9. Technical look at the new FixMyStreet maps

    This post explains how various aspects of the new FixMyStreet maps work, including how we supply our own OS StreetView tile server and how the maps work without JavaScript.

    Progressive enhancement

    During our work on FiksGataMi (the Norwegian version of FixMyStreet) with NUUG, we factored out the map code (for the Perlmongers among you, it’s now using Module::Pluggable to pick the required map) as FiksGataMi was going to be using OpenStreetMap, and we had plans to improve our own mapping too. Moving to OpenLayers rather than continuing to use our own slippy map JavaScript dating from 2006 was an obvious decision for FiksGataMi (and then FixMyStreet), but FixMyStreet maps have always been usable without JavaScript, utilising the ancient HTML technology of image maps to provide the same functionality, and we wanted to maintain that level of universality with OpenLayers. Thankfully, this isn’t hard to do – simply outputting the relevant tiles and pins as part of the HTML, allowing latitude/longitude/zoom to be passed as query parameters, and a bit of maths to convert image map tile clicks to the actual latitude/longitude selected. So if you’re on a slow connection, or for whatever reason don’t get the OpenLayers JavaScript in some way, the maps on FixMyStreet should still work fine. I’m not really aware of many people who use OpenLayers that do this (or indeed any JavaScript mapping API), and I hope to encourage more to do so by this example.

    Zooming

    We investigated many different maps, and as I wrote in my previous blog post, we decided upon a combination of OS StreetView and Bing Maps’ OS layer as the best solution for the site. The specific OpenLayers code for this (which you can see in map-bing-ol.js is not complicated (as long as you don’t leave in superfluous commas breaking the site in IE6!) – overriding the getURL function and returning appropriate tile URLs based upon the zoom level. OpenLayers 2.11 (due out soon) will make using Bing tiles even easier, with its own seamless handling of them, as opposed to my slight bodge with regard to attribution (I’m displaying all the relevant copyright statements, rather than just the one for the appropriate location and zoom level which the new OpenLayers will do for you). I also had to tweak bits of the OpenLayers map initialisation so that I could restrict the zoom levels of the reporting map, something which again I believe is made easier in 2.11.

    OpenStreetMap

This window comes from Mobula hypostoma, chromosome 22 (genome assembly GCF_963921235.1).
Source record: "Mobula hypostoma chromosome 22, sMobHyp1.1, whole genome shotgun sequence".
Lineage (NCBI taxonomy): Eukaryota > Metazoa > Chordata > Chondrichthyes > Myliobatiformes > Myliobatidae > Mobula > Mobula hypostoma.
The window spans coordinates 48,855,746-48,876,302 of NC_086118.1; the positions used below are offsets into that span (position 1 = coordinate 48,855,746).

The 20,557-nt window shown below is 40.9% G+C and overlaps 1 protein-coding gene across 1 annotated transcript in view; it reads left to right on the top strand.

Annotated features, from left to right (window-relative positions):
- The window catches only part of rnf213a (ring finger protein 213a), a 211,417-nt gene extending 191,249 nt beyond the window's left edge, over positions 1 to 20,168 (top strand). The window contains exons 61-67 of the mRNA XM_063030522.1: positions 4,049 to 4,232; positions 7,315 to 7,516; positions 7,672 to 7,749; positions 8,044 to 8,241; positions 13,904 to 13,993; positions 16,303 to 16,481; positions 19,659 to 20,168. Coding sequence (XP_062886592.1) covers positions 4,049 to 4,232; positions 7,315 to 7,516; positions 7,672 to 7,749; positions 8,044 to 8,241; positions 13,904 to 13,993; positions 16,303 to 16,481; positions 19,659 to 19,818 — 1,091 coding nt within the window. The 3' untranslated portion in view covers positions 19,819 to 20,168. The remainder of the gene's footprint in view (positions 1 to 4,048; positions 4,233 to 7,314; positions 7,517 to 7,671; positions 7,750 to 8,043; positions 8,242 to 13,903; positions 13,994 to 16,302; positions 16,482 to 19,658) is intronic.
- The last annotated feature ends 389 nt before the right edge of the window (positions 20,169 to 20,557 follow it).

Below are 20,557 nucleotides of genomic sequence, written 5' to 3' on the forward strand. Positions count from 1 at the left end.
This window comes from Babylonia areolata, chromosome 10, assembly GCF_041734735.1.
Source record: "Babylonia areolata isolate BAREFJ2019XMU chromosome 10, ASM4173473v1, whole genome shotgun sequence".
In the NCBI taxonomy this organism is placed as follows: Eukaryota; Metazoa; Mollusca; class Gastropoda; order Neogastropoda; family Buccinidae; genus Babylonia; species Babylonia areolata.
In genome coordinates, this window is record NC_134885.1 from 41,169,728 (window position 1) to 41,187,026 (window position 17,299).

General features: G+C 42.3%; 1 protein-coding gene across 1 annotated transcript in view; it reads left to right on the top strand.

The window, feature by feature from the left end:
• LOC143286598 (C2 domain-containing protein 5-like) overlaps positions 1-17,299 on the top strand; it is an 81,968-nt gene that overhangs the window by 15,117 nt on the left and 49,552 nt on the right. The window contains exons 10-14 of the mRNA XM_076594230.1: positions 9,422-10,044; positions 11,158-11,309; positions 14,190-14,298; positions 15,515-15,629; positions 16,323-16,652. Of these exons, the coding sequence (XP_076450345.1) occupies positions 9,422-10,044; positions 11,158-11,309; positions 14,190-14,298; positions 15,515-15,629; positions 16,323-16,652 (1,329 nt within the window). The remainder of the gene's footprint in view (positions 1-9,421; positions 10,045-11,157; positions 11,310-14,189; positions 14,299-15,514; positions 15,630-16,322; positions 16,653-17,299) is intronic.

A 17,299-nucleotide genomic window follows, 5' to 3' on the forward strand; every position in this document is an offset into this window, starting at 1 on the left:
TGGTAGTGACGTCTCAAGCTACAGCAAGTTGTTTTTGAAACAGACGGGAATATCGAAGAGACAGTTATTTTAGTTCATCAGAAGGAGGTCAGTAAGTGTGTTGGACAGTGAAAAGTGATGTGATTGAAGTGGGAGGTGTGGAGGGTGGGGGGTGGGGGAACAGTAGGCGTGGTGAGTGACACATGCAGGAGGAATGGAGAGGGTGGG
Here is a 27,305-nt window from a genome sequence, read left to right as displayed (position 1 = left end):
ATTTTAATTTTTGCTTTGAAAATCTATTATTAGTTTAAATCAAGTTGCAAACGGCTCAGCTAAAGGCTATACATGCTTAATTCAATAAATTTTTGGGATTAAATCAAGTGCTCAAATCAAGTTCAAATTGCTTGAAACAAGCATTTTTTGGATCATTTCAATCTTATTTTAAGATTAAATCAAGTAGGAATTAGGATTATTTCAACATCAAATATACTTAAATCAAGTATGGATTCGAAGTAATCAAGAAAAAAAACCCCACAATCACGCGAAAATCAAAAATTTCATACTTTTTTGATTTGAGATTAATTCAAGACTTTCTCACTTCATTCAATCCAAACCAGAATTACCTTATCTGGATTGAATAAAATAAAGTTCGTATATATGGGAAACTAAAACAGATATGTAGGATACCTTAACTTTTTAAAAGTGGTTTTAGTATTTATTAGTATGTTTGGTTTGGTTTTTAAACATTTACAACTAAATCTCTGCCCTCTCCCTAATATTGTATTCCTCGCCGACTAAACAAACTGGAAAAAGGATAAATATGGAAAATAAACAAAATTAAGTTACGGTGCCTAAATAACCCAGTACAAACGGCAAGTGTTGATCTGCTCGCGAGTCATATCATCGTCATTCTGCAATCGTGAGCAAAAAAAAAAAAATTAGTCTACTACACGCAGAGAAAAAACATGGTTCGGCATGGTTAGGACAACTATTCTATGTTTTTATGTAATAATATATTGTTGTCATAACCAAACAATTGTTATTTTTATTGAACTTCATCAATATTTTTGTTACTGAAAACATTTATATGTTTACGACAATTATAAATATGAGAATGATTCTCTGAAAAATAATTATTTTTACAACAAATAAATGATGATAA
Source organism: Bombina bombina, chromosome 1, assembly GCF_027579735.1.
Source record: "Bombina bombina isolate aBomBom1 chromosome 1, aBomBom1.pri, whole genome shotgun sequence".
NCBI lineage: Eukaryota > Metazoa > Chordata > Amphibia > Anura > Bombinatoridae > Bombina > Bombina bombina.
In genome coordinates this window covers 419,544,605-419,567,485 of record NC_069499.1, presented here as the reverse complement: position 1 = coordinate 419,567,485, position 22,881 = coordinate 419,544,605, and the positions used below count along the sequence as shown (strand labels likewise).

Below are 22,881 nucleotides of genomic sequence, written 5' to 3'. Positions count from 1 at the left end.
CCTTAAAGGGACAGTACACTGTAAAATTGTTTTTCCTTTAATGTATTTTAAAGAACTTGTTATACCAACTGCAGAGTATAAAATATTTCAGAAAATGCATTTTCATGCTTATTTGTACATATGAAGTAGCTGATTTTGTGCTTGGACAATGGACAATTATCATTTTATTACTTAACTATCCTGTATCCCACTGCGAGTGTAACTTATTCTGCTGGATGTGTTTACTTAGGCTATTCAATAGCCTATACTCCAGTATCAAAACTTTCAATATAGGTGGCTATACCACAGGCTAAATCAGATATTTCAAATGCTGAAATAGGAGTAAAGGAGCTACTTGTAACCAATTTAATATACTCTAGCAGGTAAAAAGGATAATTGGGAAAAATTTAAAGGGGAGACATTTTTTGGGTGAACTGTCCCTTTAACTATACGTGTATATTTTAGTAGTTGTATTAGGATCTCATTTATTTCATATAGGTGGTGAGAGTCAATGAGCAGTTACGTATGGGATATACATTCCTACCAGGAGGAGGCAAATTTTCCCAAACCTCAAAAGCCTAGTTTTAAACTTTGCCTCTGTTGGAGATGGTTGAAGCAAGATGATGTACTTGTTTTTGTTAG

Having pluggable maps makes it easy to change them if necessary – and it also means that for those who wish to use it, we can provide an OpenStreetMap version of FixMyStreet. This works by noticing the hostname and overriding the map class being asked for; everything necessary to the map handling is contained within the module, so the rest of the site can just carry on without realising anything is different.

    OS StreetView tile server

    Things started to get a bit tricky when it came to being ready for production. In development, I had been using http://os.openstreetmap.org/ (a service hosted on OpenStreetMap’s development server) as my StreetView tile server, but I did not feel that I could use it for the live site – OpenStreetMap rightly make no reliability claims for it, it has a few rendering issues, and we would probably be having quite a bit of traffic which was not really fair to pass on to the service. I wanted my own version that I had control over, but then had a sinking feeling that I’d have to wait a month for something to process all the OS TIFF files (each one a 5km square) into millions and millions of PNG tiles. But after many diversions and dead ends, and with thanks to a variety of helpful web pages and people (Andrew Larcombe’s guide [dead link removed] to his similar install was helpful), I came up with the following working on-demand set-up, with no pre-seeding necessary, which I’m documenting in case it might be useful to someone else.

    Requests come in to our tile server at tilma.mysociety.org, in standard OSM/Google tile URL format (e.g. http://tilma.mysociety.org/sv/16/32422/21504.png. Apache passes them on to TileCache, which is set up to cache as GoogleDisk (ie. in the same format as the URLs) and to pass on queries as WMS internally to MapServer using this layer:

    [sv]
    type=WMS
    url=path/to/mapserv.fcgi?map=os.map&